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2013 Meath Road Hurling Championships

posted 24 Feb 2013, 14:28 by Boardsmill GAA
It’s said it’s not the winning that matters, but the taking part. That was all well and good as 147 competitors took to the starting line for Sunday’s Meath Road Hurling Championships along the Ballyconnell road until the competitive edge took over.

Hurlers and non-hurlers alike from all over the county gathered at Boardsmill hall from 11.00 on Sunday morning for the 11th Road Hurling championships and as the sight of Kiltale, Kildalkey, Kilmessan, Rathmolyon, Trim, Dunboyne and Boardsmill men donning their colours became clearer through the morning mist so to did the will to win.
All the friendly banter was left at the start line. There was no outward animosity, but it was clear throughout the one and half mile course that nobody wanted to be second best, especially to a near neighbouring club.
Ultimately the main prizes stayed local. Boardsmill’s Thomas Reilly claimed the Vincent Guy Perpetual trophy and crown as Meath Road Hurling Champion with a superb score of 94, two ahead of Dunderry’s Dylan Keenan.
Boardsmill legend Christine Fagan, who plays her camogie with Trim, led the way for the women with a mesmerising score of 54 points to ensure a clean sweep for the parish in the individual honours.
The team prizes had a bit more united colours of Benetton about them as the combination of Boardsmill’s Anton Hoey, Trim’s James Andrews and Keenan won the men’s team category with a combined score of 194 points, 18 clear of their nearest rivals..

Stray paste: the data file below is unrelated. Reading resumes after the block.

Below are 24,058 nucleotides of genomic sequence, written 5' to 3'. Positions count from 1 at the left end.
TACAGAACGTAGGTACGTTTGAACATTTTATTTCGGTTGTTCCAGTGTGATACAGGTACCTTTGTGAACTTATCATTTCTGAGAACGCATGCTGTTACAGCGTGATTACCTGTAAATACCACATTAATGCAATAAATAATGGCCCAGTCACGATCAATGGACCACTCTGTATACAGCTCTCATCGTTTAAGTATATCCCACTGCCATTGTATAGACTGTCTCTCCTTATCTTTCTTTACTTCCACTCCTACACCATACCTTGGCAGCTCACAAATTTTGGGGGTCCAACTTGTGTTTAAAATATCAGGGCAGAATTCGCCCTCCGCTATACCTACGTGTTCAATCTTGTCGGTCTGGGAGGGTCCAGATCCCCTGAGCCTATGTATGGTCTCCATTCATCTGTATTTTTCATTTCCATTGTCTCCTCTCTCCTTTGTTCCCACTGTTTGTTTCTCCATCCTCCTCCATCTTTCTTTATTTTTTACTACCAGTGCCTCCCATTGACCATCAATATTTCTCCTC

The ladies team prize was also an exciting battle, but despite her outstanding score of 54 Fagan couldn’t inspire her Trim team of herself, Sharon Hilliard and Emma McNally as the combination of Trim’s Niamh Guy, Dunboyne’s Aoife Thompson and Boardsmill’s Laura Dempsey claimed the top spot with 114 points, four points clear of O’Brien’s team.
In an additional category Mark Hatton won the u-14 section with some superb shooting that pushed Reilly close for the overall prize.
The scoring was spectacularly high considering the poor weather conditions as the competitors tackled 27 stages with two points available for landing the ball on a narrow road 30 metres away from a starting point.
Four points were on offer for reaching over 45 metres, six points available for a puck of over 60 metres and eight points if anyone landed the sliotar beyond a 75 metre mark with their first bounce on a road that was no wider than 10 foot at any point.
With over hanging trees and deep ditches the road hurling is a game of remarkable skill, but there is also a huge enjoyment factor and that is testament to the fact that  49 teams defied the horrible weather to take part.
“It is great that we have had so many teams again this year. We weren’t sure what the turnout would be like because the weather isn’t great, but to have almost 150 competitors shows there is still great interest in this event,” said Boardsmill official and chief organiser Eric Cribben.
“As well as all those taking part we also have 25 markers and scores of local kids and family members of some of the competitors who come along and help find the balls in the ditches.
“It really has become a great family occasion, but there is also a strong competitive edge to it. None of the clubs coming here want to be beaten by the other, so while it is light-hearted fun there is also some great action.
“Great credit must go to everyone in Boardsmill club for the work put into running the event and as always the halfway house at Dixon’s for some of Peter’s Punch was once again hugely popular.
“I also want to thank our sponsors Frank Pratt for their valuable assistance and hopefully the event will continue to remain as popular as it currently is,” concluded Cribben before returning to a warm fire for some well deserved Peter’s Punch.